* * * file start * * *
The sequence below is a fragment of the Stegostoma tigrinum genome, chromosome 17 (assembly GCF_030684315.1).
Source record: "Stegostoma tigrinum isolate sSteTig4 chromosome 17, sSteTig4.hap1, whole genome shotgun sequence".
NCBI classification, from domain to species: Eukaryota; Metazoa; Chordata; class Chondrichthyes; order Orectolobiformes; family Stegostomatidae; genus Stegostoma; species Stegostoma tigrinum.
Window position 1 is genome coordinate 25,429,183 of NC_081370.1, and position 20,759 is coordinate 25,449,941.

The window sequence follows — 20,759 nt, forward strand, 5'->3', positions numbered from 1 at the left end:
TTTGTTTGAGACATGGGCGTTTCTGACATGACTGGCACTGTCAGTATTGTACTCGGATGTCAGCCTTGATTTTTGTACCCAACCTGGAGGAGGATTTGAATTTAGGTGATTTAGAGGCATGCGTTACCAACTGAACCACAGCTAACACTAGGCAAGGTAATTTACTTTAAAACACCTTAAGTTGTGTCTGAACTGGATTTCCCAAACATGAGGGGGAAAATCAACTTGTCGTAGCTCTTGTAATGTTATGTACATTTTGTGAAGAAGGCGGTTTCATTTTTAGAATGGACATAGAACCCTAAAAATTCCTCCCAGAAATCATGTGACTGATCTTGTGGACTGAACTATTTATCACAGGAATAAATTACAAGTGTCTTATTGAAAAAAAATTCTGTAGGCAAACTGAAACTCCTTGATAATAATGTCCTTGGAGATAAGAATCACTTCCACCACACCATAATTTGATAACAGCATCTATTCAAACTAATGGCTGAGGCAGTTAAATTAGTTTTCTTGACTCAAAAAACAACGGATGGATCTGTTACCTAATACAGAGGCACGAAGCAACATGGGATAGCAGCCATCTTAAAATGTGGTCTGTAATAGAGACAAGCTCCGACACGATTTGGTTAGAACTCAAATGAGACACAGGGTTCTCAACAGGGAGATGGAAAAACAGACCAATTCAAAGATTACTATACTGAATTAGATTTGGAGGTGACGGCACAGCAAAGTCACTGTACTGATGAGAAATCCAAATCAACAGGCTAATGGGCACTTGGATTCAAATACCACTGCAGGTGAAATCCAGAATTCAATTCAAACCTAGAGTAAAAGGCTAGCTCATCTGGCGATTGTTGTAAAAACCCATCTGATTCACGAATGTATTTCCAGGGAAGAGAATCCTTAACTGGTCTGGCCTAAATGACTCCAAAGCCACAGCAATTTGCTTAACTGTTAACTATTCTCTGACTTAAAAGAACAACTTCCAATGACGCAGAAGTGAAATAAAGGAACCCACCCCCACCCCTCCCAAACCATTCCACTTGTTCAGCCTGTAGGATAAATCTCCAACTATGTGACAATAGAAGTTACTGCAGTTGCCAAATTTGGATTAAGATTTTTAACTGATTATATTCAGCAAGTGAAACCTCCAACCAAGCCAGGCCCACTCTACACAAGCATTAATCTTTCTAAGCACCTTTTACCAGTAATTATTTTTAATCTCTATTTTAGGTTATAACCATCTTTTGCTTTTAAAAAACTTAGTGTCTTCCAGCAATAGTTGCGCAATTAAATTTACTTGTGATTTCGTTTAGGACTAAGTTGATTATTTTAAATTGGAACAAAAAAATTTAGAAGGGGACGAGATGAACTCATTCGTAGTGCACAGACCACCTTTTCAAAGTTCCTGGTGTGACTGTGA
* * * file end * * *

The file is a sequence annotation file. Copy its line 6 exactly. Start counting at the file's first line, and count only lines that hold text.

TTTGTTTGAGACATGGGCGTTTCTGACATGACTGGCACTGTCAGTATTGTACTCGGATGTCAGCCTTGATTTTTGTACCCAACCTGGAGGAGGATTTGAATTTAGGTGATTTAGAGGCATGCGTTACCAACTGAACCACAGCTAACACTAGGCAAGGTAATTTACTTTAAAACACCTTAAGTTGTGTCTGAACTGGATTTCCCAAACATGAGGGGGAAAATCAACTTGTCGTAGCTCTTGTAATGTTATGTACATTTTGTGAAGAAGGCGGTTTCATTTTTAGAATGGACATAGAACCCTAAAAATTCCTCCCAGAAATCATGTGACTGATCTTGTGGACTGAACTATTTATCACAGGAATAAATTACAAGTGTCTTATTGAAAAAAAATTCTGTAGGCAAACTGAAACTCCTTGATAATAATGTCCTTGGAGATAAGAATCACTTCCACCACACCATAATTTGATAACAGCATCTATTCAAACTAATGGCTGAGGCAGTTAAATTAGTTTTCTTGACTCAAAAAACAACGGATGGATCTGTTACCTAATACAGAGGCACGAAGCAACATGGGATAGCAGCCATCTTAAAATGTGGTCTGTAATAGAGACAAGCTCCGACACGATTTGGTTAGAACTCAAATGAGACACAGGGTTCTCAACAGGGAGATGGAAAAACAGACCAATTCAAAGATTACTATACTGAATTAGATTTGGAGGTGACGGCACAGCAAAGTCACTGTACTGATGAGAAATCCAAATCAACAGGCTAATGGGCACTTGGATTCAAATACCACTGCAGGTGAAATCCAGAATTCAATTCAAACCTAGAGTAAAAGGCTAGCTCATCTGGCGATTGTTGTAAAAACCCATCTGATTCACGAATGTATTTCCAGGGAAGAGAATCCTTAACTGGTCTGGCCTAAATGACTCCAAAGCCACAGCAATTTGCTTAACTGTTAACTATTCTCTGACTTAAAAGAACAACTTCCAATGACGCAGAAGTGAAATAAAGGAACCCACCCCCACCCCTCCCAAACCATTCCACTTGTTCAGCCTGTAGGATAAATCTCCAACTATGTGACAATAGAAGTTACTGCAGTTGCCAAATTTGGATTAAGATTTTTAACTGATTATATTCAGCAAGTGAAACCTCCAACCAAGCCAGGCCCACTCTACACAAGCATTAATCTTTCTAAGCACCTTTTACCAGTAATTATTTTTAATCTCTATTTTAGGTTATAACCATCTTTTGCTTTTAAAAAACTTAGTGTCTTCCAGCAATAGTTGCGCAATTAAATTTACTTGTGATTTCGTTTAGGACTAAGTTGATTATTTTAAATTGGAACAAAAAAATTTAGAAGGGGACGAGATGAACTCATTCGTAGTGCACAGACCACCTTTTCAAAGTTCCTGGTGTGACTGTGA